By Brent Glass
Everybody has a home. Maybe not a physical home (though I wish everyone had shelter), but a place they consider their home. Mine is Michigan and the greater Detroit area. Most of my college peers called Illinois their home – although not without a hint of chagrin. Hometowns can be a source a pride, a source of embarrassment, or an amalgam of both.
Whether we embrace or reject our hometown, regional idiosyncrasies often follow us through our lifetime; either acting as a friendly reminder of our roots or a bad habit we’re constantly trying to shake. Personally, I love my hometown and yearn to hold onto the pieces that made me. Some may scoff at a Midwesterner, but I clutch to my origins. Many people share my sentiments. One Midwesterner that loves his home, flaws and all, is Slug (Sean Daley), rapper of the hip-hop group Atmosphere.
Hailing from the south side of Minneapolis, Minnesota, Slug has often rhymed about his hometown. He does not romanticize his urban roots – he regularly mentions the drawbacks of urbanity – but there is always a sanguine message. Yeah, this town may be f**ked up, but so are most. This one’s mine and I’m not gonna ghost. I like that. Some people live their whole life trying to find a new hand, rather than figure out the best way to play the one they were dealt. Sean Daley is a prime example of the latter. Watch the following video and get a grip on Slug’s thinking.
If you’ve never listened to Atmosphere, I highly recommend them. They are not your run-of-the-mill hip-hop group. They’re lyrics are honest, original, and their discography includes tracks to fit your mood. Atmosphere has been around since 1989. The good news? They’re still cranking out music and holding shows (Saying Something author Blake Baxter documented one Atmosphere show we attended last summer, here). Even better news? Their new album, Southsiders, is set to drop May 6. Blake Baxter’s “Spring Song Recommendations” included the first single of their new album, “Bitter.” A second single has since been released, solidifying my intuition that this album would be second-to-none. Even better, better news? Atmosphere isn’t the only good thing based in Minnesota.
Often caricaturized because of their accents and regional colloquialisms, Minnesota has proved to be a great setting for films and television shows. And who would recognize that more than a couple of Minnesotans? You may remember my celebration of Ethan and Joel Coen, the directing duo from… Minnesota. While their first film was released in 1984, their international acclaim followed their 1996 cult film, Fargo.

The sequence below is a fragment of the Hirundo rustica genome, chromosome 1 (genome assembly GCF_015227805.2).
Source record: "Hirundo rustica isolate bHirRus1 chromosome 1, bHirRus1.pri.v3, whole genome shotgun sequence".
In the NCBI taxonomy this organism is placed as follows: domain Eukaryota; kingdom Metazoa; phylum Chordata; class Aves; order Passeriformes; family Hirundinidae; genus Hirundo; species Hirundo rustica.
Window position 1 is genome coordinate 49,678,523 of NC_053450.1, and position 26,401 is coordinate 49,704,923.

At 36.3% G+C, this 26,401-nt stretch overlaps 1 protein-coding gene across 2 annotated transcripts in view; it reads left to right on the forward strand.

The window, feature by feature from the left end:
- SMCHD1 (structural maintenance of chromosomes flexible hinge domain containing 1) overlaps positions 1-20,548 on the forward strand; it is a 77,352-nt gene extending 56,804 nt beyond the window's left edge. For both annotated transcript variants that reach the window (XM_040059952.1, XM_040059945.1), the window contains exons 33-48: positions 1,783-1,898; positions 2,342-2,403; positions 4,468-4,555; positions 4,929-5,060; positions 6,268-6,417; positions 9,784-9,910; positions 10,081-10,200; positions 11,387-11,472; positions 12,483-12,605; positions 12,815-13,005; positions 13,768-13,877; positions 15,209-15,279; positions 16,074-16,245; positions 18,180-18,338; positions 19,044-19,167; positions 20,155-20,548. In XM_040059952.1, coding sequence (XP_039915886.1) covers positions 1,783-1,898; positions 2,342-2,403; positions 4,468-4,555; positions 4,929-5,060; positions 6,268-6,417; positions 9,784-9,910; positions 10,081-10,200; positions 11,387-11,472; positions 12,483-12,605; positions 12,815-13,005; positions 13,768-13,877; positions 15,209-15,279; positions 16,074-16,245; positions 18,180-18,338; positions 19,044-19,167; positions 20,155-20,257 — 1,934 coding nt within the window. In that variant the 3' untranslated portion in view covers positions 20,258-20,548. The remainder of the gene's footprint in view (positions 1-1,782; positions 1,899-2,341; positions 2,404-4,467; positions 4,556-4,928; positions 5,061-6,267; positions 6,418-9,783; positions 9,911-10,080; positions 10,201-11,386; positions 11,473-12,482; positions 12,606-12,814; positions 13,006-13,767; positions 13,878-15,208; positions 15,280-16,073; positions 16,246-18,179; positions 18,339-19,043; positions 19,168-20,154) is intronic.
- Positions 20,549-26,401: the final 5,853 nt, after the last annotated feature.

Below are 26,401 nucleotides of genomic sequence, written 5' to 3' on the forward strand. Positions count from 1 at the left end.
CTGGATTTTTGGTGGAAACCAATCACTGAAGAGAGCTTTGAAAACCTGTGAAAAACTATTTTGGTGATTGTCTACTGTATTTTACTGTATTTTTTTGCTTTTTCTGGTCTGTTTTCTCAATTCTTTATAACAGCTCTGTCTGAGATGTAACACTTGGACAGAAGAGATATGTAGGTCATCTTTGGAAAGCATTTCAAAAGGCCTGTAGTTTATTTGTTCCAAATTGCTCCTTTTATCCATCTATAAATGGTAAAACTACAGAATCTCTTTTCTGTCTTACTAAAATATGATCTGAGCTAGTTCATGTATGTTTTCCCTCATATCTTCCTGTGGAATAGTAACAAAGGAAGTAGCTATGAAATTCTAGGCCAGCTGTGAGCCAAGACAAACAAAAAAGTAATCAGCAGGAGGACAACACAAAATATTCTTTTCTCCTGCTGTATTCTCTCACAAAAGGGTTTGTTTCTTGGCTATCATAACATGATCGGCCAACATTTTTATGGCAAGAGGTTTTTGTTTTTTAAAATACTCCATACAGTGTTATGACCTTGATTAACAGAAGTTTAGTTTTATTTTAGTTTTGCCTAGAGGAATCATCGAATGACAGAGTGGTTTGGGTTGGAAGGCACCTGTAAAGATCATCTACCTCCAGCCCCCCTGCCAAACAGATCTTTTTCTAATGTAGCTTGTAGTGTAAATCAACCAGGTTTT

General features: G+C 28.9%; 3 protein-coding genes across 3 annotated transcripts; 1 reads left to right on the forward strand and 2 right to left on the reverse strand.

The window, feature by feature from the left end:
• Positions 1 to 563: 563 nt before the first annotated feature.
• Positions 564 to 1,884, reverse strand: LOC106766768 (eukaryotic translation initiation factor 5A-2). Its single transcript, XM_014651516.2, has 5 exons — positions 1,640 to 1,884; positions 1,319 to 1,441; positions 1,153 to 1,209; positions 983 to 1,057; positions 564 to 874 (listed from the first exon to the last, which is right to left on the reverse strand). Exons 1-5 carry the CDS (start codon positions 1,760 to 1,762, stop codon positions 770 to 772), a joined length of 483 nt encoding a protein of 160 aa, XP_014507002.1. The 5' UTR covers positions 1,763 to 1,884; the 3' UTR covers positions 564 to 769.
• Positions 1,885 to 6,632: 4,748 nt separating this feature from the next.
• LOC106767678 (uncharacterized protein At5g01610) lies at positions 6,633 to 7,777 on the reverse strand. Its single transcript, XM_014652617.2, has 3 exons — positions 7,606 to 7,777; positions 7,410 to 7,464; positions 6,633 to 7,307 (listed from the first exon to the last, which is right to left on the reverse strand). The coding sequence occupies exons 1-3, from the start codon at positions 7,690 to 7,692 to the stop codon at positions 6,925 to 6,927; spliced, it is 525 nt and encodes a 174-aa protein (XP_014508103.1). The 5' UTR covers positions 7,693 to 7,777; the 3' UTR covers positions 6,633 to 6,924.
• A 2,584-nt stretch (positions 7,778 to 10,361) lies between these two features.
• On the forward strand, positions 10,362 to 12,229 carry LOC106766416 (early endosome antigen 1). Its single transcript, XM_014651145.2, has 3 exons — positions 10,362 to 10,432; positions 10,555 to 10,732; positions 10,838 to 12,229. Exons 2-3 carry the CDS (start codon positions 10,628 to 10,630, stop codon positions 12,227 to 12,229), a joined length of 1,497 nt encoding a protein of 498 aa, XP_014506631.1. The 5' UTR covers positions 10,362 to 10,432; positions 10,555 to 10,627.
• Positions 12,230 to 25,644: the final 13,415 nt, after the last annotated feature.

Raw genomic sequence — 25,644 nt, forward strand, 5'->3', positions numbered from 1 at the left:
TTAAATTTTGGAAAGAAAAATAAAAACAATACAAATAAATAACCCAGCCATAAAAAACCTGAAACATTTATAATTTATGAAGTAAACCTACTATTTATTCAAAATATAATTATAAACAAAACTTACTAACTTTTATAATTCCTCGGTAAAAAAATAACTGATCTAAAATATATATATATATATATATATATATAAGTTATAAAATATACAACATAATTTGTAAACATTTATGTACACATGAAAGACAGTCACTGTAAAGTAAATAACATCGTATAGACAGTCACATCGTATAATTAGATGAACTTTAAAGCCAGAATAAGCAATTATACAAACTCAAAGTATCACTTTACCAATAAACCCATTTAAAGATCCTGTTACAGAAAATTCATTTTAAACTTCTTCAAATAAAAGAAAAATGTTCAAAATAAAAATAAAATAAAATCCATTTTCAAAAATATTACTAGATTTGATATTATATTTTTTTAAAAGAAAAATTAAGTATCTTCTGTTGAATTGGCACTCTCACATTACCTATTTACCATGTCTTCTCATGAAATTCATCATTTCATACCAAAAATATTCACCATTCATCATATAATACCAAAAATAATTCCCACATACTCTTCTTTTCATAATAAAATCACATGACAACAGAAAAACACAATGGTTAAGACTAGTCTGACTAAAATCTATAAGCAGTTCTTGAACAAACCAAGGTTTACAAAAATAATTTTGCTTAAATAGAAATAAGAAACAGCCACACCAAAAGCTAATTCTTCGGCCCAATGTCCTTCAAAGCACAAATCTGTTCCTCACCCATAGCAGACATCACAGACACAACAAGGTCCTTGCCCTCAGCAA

Don’t be confused: Fargo is the title of the film, but Fargo is not a city found in Minnesota. Nay, Fargo can be found in the great state of North Dakota. There is a small scene in Fargo, but the rest takes place in the state of 10,000 lakes. For those uncultured individuals, I’ll give a brief synopsis.
Pregnant Police Chief Margie Gunderson (Frances McDormand) investigates a series of local homicides. Her detective work leads her to investigate Jerry Lundegaard (William H. Macy), a struggling sales manager at a car dealership. Financially pressed, Jerry ask a dealership technician to connect him to some criminals. Jerry planned was to have the two individuals (played by Steve Buscemi and Peter Stormare) kidnap his wife, collect the ransom from his father-in-law, and use the cash to pay the criminals and start a business project. However, as with most things, events did not unfold as planned, creating a tumultuous time for the nervous Lundegaard and steady Margie Gunderson.
Fargo is a crime story, but simultaneously darkly comical; a specialty of the Coen brothers. Many since have considered Fargo the zenith of tight script-writing. The brothers employed intentionality and avoided superfluous language; everything had a purpose. The film was so good, in fact, it took home the Oscar for Best Picture and has inspired a new FX show, aptly titled Fargo.
FX’s Fargo premiered this past Tuesday to meek ratings. That should not be surprising, considering that the majority of people have still probably not seen the film. It was a cult film then, and continues to be. However, in this highly accessible medium, on a well-watched network, it could be just what the brand needs to make it ubiquitous. Only time will tell.